It was during a leadership conference that I first heard of the subject of emotional intelligence. One of the speakers mentioned emotional intelligence and its importance almost as a side comment rather than one of his main points. But it peaked my interest and I began to see it referred to in a variety of sources. During my MBA several of the leadership and management textbooks devoted entire sections on emotional intelligence. This stimulated my interest in the subject even more, to the point that I began to buy various books on emotional intelligence.

During my doctoral studies on strategic leadership, emotional intelligence became my focus of study. I began to see it everywhere; especially the need for emotional intelligence in people’s lives. As a pastor, I deal with a lot of people, many of them on a deep level. I would help them as they dealt with various struggles, how they interact in relationships, and how they chose their careers and then experienced successes and failures in those careers. In doing so, I saw even more how an understanding of emotional intelligence, and the necessity to improve in the skill of emotional intelligence. This growth would make a huge difference in not only the quality of people’s personal lives, but their relationships and professional lives as well.

Because this was for a doctoral project, my research intensified even more. So not only did I refer back to the books that I already owned on the subject, I downloaded scholarly articles from academic journals as well as several interviews from experts in the field. In addition, I became certified as an emotional intelligence consultant and trainer. This enabled me to not only teach a course on the subject, but also administrate the EQ-I 2.0 emotional intelligence assessment developed by Multi-Health Systems Inc.

Our doctoral program was an applied doctorate, so we were able to customize and focus our work. As I continued to research and study emotional intelligence, I began to see the correlation of various aspects of God’s grace with the five main components of emotional intelligence. So for my final doctoral project, I wrote on the interaction of God’s grace with emotional intelligence. This became the foundation for Giant Killers.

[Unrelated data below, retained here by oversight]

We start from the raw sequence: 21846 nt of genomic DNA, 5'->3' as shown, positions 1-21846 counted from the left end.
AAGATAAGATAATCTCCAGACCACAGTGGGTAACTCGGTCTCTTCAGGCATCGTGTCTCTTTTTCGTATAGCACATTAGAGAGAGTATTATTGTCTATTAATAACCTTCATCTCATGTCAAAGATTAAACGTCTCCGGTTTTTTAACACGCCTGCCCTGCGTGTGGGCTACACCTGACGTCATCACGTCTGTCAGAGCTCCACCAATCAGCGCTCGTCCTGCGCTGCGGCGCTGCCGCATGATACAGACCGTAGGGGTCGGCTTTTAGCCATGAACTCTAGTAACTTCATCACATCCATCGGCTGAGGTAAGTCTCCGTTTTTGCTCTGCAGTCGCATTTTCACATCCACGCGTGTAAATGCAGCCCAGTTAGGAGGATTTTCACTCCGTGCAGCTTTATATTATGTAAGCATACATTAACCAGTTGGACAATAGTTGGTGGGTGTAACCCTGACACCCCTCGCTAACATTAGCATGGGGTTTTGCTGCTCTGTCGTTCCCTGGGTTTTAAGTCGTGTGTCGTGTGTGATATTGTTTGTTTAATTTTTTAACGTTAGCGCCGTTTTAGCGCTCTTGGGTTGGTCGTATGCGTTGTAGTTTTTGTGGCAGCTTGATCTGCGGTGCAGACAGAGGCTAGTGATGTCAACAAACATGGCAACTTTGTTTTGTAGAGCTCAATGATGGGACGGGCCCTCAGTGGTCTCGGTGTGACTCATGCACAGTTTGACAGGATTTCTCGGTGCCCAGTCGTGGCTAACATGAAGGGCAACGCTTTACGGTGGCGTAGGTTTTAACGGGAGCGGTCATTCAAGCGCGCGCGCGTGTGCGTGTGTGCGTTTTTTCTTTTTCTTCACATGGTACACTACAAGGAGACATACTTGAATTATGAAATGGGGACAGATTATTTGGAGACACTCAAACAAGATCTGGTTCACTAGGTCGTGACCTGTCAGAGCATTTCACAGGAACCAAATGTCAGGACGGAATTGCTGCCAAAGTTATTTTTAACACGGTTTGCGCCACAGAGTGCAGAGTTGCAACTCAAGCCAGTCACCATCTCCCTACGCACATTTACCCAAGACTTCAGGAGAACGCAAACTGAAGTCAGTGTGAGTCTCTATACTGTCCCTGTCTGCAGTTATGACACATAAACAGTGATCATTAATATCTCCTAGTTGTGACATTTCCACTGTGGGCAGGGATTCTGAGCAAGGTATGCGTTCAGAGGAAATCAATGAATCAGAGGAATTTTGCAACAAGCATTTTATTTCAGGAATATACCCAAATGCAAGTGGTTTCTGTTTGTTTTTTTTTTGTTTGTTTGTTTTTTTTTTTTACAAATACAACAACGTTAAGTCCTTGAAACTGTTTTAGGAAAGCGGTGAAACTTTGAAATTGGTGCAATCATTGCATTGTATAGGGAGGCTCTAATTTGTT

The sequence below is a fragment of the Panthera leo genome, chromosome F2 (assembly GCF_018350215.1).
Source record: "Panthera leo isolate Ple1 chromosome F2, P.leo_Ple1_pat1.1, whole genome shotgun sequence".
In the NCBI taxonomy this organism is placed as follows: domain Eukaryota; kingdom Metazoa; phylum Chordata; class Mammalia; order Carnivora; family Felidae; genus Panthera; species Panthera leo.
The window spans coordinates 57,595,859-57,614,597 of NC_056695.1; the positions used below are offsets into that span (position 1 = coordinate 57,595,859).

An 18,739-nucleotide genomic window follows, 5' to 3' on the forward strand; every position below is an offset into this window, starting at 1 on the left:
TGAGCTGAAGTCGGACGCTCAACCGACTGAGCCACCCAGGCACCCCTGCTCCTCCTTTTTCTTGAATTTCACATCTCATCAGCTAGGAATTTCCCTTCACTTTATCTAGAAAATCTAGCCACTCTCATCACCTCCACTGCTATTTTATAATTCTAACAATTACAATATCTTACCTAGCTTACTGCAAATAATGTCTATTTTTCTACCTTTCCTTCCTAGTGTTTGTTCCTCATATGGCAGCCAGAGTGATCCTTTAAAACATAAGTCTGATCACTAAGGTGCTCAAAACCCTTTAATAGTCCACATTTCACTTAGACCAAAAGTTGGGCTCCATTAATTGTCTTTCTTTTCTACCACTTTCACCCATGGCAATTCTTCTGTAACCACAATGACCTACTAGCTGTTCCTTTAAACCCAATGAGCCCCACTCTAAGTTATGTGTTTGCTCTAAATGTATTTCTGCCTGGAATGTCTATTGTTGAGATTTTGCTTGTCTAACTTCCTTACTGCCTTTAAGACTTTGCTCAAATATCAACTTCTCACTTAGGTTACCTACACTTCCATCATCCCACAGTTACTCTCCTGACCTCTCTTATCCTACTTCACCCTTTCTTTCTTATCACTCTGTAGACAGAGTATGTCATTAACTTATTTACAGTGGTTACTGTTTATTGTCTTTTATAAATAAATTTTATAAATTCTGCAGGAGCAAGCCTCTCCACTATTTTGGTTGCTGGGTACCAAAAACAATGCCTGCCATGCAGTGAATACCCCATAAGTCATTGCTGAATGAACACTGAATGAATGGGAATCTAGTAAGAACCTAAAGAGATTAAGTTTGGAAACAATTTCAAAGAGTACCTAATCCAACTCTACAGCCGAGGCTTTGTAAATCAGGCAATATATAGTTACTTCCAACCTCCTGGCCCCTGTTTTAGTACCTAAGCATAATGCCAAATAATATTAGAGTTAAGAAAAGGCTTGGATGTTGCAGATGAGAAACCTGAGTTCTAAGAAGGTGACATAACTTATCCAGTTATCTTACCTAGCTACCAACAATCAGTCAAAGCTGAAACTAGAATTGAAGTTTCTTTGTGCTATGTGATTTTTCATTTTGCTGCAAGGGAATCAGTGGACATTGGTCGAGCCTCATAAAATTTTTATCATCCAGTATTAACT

What themes do you like to explore in your writing?

I have several other books planned right now (all nonfiction), covering a variety of subjects. But no matter what the subject, the material will still be infused with the message of grace.

How long did it take you to complete the novel?

My doctoral project took about four months to complete. Because my book was originally my final project for my doctoral degree, it read way too much like an academic document to be anywhere close to ready for publishing. In addition, I had to find an angle that would appeal to a larger audience. I mean a book on how God’s grace informs and empowers emotional intelligence isn’t the most attractive of concepts to the general public. So in a moment of inspiration, I chose the story of David and Goliath as my launching point for the book, and continued to use David’s life as a great warrior and King as my running metaphor.

I wanted to show how important it is to develop the skills related to emotional intelligence and how they impact everyday life. I wanted to show how they not only enable us to overcome difficulties, but also how they set us up for success. In addition, I see so clearly how an understanding and acceptance of God’s grace brings supernatural power to the process. So the story of a teenage boy killing a giant seem like a good place to start. It is a story familiar to many, and is very inspirational to those of us facing our own giants in life.

So I basically rewrote the entire book and revised as I went. I imagine that I am similar to most authors in that I revised, then revised some more, then edited, then rewrote, then revised again, and eventually had to simply declare it “done.” This process took about 6 months.

Are you disciplined? Describe a typical writing day.

Disciplined? I would say that I am disciplined…kind of. I had to be disciplined during my masters and doctoral studies. I completed two masters degrees and the doctorate while working full-time as a pastor and raising three girls, so I had to be disciplined. I’m also disciplined in working out. But now that I am working from home I have found it difficult to be disciplined in my writing. So I don’t really have a typical writing day.

I am definitely a morning person. I haven’t always been that way, but as I’ve gotten older, I’ve really grown to love still and the quiet of early mornings. When my kids were younger (I have three girls), early in the morning was the only time my house was a quiet. So really I became a morning person out of necessity.